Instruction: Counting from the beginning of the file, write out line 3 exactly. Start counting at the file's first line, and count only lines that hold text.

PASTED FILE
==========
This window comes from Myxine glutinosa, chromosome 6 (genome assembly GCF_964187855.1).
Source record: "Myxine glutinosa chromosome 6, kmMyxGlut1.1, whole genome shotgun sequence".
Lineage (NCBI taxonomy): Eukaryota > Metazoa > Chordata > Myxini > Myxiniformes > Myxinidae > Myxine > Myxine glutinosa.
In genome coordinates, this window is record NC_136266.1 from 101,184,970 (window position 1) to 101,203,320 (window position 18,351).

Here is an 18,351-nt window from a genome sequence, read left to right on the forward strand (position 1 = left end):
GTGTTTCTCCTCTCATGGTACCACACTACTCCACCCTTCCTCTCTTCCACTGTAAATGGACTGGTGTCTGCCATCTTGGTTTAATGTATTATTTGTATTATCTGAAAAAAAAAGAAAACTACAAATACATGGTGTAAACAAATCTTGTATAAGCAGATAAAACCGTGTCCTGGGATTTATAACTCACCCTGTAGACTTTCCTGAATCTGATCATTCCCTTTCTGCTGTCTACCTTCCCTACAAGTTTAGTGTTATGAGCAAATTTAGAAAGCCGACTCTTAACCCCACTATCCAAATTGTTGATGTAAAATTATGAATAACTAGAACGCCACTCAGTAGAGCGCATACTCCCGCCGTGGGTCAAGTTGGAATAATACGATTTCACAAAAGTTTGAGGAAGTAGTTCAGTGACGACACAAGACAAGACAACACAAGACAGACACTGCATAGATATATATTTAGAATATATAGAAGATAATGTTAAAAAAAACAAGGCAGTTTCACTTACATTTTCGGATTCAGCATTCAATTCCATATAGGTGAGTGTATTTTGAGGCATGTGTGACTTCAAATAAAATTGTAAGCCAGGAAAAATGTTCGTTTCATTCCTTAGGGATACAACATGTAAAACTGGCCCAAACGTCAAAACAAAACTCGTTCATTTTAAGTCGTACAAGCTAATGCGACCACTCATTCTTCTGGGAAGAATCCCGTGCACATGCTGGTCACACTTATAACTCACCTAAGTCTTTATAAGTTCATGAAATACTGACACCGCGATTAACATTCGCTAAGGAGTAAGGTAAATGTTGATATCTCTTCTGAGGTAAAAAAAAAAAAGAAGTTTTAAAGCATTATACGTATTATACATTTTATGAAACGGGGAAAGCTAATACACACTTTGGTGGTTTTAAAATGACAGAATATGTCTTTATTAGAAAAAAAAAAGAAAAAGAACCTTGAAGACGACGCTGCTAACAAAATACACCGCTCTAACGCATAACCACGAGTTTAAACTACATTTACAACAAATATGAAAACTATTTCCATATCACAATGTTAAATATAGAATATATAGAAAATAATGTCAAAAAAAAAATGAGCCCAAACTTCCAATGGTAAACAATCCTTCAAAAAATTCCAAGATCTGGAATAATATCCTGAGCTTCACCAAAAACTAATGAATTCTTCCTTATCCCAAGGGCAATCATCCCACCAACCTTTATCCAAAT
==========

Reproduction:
Lineage (NCBI taxonomy): Eukaryota > Metazoa > Chordata > Myxini > Myxiniformes > Myxinidae > Myxine > Myxine glutinosa.